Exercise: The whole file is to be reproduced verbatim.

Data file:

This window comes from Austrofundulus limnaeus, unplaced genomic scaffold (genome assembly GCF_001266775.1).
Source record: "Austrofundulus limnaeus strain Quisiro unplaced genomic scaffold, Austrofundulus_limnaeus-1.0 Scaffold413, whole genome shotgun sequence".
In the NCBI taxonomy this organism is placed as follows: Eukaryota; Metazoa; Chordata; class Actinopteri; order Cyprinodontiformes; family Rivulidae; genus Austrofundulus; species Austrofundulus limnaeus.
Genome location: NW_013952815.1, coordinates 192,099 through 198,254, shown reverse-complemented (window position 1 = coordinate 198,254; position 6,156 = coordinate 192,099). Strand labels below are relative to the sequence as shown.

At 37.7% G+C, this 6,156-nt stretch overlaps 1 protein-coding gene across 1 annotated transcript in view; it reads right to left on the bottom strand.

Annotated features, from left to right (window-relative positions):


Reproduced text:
This window comes from Austrofundulus limnaeus, unplaced genomic scaffold (genome assembly GCF_001266775.1).
Source record: "Austrofundulus limnaeus strain Quisiro unplaced genomic scaffold, Austrofundulus_limnaeus-1.0 Scaffold413, whole genome shotgun sequence".
In the NCBI taxonomy this organism is placed as follows: Eukaryota; Metazoa; Chordata; class Actinopteri; order Cyprinodontiformes; family Rivulidae; genus Austrofundulus; species Austrofundulus limnaeus.
Genome location: NW_013952815.1, coordinates 192,099 through 198,254, shown reverse-complemented (window position 1 = coordinate 198,254; position 6,156 = coordinate 192,099). Strand labels below are relative to the sequence as shown.

At 37.7% G+C, this 6,156-nt stretch overlaps 1 protein-coding gene across 1 annotated transcript in view; it reads right to left on the bottom strand.

Annotated features, from left to right (window-relative positions):